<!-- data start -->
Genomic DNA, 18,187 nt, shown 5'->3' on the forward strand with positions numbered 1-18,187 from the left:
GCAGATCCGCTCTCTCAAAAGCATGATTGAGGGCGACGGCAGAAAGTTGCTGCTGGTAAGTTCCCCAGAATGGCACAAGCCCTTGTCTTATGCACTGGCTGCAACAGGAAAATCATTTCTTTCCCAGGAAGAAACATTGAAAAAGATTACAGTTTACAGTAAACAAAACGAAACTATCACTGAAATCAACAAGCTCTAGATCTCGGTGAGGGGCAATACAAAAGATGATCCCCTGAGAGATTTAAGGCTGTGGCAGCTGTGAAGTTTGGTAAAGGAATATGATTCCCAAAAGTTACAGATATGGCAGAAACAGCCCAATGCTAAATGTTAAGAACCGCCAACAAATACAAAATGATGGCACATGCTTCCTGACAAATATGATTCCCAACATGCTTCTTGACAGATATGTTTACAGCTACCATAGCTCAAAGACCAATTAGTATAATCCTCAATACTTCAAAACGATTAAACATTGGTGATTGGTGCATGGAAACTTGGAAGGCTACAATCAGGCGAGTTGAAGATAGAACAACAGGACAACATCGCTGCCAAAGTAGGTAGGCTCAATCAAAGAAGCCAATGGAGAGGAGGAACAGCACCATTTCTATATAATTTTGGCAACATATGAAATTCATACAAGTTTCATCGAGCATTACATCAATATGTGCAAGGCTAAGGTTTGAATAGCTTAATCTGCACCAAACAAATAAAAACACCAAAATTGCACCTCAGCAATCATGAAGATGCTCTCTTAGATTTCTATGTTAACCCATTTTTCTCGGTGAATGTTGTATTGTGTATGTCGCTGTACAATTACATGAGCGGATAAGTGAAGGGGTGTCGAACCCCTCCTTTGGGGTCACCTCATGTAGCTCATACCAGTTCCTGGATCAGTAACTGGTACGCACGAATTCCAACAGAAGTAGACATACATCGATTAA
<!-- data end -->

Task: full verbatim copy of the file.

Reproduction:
Genomic DNA, 18,187 nt, shown 5'->3' on the forward strand with positions numbered 1-18,187 from the left:
GCAGATCCGCTCTCTCAAAAGCATGATTGAGGGCGACGGCAGAAAGTTGCTGCTGGTAAGTTCCCCAGAATGGCACAAGCCCTTGTCTTATGCACTGGCTGCAACAGGAAAATCATTTCTTTCCCAGGAAGAAACATTGAAAAAGATTACAGTTTACAGTAAACAAAACGAAACTATCACTGAAATCAACAAGCTCTAGATCTCGGTGAGGGGCAATACAAAAGATGATCCCCTGAGAGATTTAAGGCTGTGGCAGCTGTGAAGTTTGGTAAAGGAATATGATTCCCAAAAGTTACAGATATGGCAGAAACAGCCCAATGCTAAATGTTAAGAACCGCCAACAAATACAAAATGATGGCACATGCTTCCTGACAAATATGATTCCCAACATGCTTCTTGACAGATATGTTTACAGCTACCATAGCTCAAAGACCAATTAGTATAATCCTCAATACTTCAAAACGATTAAACATTGGTGATTGGTGCATGGAAACTTGGAAGGCTACAATCAGGCGAGTTGAAGATAGAACAACAGGACAACATCGCTGCCAAAGTAGGTAGGCTCAATCAAAGAAGCCAATGGAGAGGAGGAACAGCACCATTTCTATATAATTTTGGCAACATATGAAATTCATACAAGTTTCATCGAGCATTACATCAATATGTGCAAGGCTAAGGTTTGAATAGCTTAATCTGCACCAAACAAATAAAAACACCAAAATTGCACCTCAGCAATCATGAAGATGCTCTCTTAGATTTCTATGTTAACCCATTTTTCTCGGTGAATGTTGTATTGTGTATGTCGCTGTACAATTACATGAGCGGATAAGTGAAGGGGTGTCGAACCCCTCCTTTGGGGTCACCTCATGTAGCTCATACCAGTTCCTGGATCAGTAACTGGTACGCACGAATTCCAACAGAAGTAGACATACATCGATTAA